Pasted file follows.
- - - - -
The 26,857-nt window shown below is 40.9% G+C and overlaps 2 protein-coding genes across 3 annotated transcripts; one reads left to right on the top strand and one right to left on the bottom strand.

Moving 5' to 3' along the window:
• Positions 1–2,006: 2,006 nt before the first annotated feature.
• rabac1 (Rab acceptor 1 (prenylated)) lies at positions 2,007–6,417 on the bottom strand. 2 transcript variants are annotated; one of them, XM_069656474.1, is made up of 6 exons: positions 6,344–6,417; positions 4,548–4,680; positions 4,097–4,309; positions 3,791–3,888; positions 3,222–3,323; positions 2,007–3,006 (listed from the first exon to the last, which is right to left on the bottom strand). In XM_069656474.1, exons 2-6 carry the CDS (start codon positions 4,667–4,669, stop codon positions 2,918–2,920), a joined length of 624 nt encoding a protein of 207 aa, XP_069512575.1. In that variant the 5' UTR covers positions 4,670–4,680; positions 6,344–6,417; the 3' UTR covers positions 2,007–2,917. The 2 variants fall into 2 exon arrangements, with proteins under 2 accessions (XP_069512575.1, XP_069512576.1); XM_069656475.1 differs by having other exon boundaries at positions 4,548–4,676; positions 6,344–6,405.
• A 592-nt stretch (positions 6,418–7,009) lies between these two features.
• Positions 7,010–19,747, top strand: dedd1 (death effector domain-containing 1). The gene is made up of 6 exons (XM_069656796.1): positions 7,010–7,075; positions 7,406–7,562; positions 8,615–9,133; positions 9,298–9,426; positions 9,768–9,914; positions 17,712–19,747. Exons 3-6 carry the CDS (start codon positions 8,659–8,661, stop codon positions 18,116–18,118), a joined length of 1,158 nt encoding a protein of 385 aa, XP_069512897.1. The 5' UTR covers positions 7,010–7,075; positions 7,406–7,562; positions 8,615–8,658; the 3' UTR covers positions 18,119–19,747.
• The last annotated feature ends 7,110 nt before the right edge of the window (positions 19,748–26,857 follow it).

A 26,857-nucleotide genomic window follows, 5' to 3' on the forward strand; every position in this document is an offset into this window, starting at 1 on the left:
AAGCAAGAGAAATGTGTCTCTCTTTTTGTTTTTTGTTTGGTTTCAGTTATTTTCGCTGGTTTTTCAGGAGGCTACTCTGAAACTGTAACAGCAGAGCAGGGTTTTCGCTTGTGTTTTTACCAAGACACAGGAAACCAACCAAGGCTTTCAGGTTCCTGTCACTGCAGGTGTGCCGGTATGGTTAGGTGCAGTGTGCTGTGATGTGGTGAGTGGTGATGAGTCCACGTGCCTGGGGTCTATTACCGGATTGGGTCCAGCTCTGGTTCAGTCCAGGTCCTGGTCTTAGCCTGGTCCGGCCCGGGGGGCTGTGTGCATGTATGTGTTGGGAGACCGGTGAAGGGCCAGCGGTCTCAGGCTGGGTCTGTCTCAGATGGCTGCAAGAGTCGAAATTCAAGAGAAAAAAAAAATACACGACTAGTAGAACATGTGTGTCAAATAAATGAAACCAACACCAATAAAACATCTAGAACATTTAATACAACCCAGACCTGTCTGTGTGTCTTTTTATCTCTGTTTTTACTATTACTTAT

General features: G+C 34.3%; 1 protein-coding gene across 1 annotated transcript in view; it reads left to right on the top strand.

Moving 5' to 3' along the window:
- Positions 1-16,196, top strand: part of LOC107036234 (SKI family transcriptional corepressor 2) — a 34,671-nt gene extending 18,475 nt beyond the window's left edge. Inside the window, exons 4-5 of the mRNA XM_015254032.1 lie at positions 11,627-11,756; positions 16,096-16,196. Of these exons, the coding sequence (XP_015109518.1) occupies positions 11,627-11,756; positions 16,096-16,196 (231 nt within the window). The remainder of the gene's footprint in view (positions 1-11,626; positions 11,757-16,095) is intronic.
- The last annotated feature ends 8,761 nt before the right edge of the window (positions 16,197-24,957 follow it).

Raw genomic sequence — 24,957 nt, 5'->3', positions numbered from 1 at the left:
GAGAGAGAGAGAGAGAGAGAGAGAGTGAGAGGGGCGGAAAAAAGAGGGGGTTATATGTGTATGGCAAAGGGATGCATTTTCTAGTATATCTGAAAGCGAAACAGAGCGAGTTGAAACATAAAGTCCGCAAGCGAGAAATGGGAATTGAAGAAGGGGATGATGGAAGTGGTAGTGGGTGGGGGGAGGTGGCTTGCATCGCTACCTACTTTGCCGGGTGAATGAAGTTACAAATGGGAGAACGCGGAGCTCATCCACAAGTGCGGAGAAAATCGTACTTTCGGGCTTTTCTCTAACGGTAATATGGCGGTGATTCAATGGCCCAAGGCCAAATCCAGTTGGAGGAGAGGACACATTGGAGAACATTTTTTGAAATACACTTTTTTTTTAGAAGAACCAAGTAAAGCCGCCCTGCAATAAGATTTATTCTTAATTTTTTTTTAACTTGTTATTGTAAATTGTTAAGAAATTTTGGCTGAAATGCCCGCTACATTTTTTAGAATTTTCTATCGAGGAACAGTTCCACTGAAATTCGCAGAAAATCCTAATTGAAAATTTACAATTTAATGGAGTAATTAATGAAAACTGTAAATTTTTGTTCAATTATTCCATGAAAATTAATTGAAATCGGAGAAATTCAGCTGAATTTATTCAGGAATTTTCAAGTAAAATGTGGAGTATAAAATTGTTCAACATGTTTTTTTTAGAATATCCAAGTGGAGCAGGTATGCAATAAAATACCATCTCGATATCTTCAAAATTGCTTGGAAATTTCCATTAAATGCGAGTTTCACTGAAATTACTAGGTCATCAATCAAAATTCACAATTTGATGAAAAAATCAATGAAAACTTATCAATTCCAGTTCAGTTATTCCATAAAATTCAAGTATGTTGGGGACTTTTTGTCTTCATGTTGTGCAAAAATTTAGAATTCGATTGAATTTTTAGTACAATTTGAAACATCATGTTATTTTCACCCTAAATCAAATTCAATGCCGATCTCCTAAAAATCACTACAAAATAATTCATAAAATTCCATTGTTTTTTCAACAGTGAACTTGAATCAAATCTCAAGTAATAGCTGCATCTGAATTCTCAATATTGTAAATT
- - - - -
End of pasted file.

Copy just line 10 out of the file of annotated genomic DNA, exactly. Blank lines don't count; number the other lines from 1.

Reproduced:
General features: G+C 34.3%; 1 protein-coding gene across 1 annotated transcript in view; it reads left to right on the top strand.